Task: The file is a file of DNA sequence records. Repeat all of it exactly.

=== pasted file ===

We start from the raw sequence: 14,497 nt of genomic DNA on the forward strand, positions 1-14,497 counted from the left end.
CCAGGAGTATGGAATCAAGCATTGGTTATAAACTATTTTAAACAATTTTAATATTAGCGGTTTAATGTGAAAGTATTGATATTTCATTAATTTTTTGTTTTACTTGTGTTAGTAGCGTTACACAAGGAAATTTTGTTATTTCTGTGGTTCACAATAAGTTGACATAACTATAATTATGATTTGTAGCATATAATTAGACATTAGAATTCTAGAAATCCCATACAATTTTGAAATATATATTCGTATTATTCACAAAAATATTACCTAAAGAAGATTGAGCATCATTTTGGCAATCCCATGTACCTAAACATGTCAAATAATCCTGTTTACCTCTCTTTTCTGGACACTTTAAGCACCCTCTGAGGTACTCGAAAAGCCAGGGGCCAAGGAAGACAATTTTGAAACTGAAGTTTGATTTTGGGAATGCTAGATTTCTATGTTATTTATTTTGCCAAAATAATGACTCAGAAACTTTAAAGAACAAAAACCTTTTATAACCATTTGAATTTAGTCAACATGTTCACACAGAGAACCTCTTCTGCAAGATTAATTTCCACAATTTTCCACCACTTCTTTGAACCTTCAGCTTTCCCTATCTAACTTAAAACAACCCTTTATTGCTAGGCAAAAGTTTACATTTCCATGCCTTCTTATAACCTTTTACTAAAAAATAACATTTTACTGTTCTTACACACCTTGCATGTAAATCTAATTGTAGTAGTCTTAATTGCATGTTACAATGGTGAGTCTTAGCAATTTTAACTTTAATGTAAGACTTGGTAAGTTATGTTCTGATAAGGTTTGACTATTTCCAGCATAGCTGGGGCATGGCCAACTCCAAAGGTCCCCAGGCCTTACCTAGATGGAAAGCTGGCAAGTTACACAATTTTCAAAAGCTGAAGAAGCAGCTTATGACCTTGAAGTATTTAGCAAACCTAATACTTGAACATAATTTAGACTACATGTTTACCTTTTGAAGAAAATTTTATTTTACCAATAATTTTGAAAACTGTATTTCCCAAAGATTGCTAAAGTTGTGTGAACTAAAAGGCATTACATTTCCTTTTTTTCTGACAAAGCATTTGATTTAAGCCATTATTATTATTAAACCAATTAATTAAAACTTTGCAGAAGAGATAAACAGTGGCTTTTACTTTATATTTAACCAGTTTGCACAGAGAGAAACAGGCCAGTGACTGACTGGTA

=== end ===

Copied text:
We start from the raw sequence: 14,497 nt of genomic DNA on the forward strand, positions 1-14,497 counted from the left end.
CCAGGAGTATGGAATCAAGCATTGGTTATAAACTATTTTAAACAATTTTAATATTAGCGGTTTAATGTGAAAGTATTGATATTTCATTAATTTTTTGTTTTACTTGTGTTAGTAGCGTTACACAAGGAAATTTTGTTATTTCTGTGGTTCACAATAAGTTGACATAACTATAATTATGATTTGTAGCATATAATTAGACATTAGAATTCTAGAAATCCCATACAATTTTGAAATATATATTCGTATTATTCACAAAAATATTACCTAAAGAAGATTGAGCATCATTTTGGCAATCCCATGTACCTAAACATGTCAAATAATCCTGTTTACCTCTCTTTTCTGGACACTTTAAGCACCCTCTGAGGTACTCGAAAAGCCAGGGGCCAAGGAAGACAATTTTGAAACTGAAGTTTGATTTTGGGAATGCTAGATTTCTATGTTATTTATTTTGCCAAAATAATGACTCAGAAACTTTAAAGAACAAAAACCTTTTATAACCATTTGAATTTAGTCAACATGTTCACACAGAGAACCTCTTCTGCAAGATTAATTTCCACAATTTTCCACCACTTCTTTGAACCTTCAGCTTTCCCTATCTAACTTAAAACAACCCTTTATTGCTAGGCAAAAGTTTACATTTCCATGCCTTCTTATAACCTTTTACTAAAAAATAACATTTTACTGTTCTTACACACCTTGCATGTAAATCTAATTGTAGTAGTCTTAATTGCATGTTACAATGGTGAGTCTTAGCAATTTTAACTTTAATGTAAGACTTGGTAAGTTATGTTCTGATAAGGTTTGACTATTTCCAGCATAGCTGGGGCATGGCCAACTCCAAAGGTCCCCAGGCCTTACCTAGATGGAAAGCTGGCAAGTTACACAATTTTCAAAAGCTGAAGAAGCAGCTTATGACCTTGAAGTATTTAGCAAACCTAATACTTGAACATAATTTAGACTACATGTTTACCTTTTGAAGAAAATTTTATTTTACCAATAATTTTGAAAACTGTATTTCCCAAAGATTGCTAAAGTTGTGTGAACTAAAAGGCATTACATTTCCTTTTTTTCTGACAAAGCATTTGATTTAAGCCATTATTATTATTAAACCAATTAATTAAAACTTTGCAGAAGAGATAAACAGTGGCTTTTACTTTATATTTAACCAGTTTGCACAGAGAGAAACAGGCCAGTGACTGACTGGTA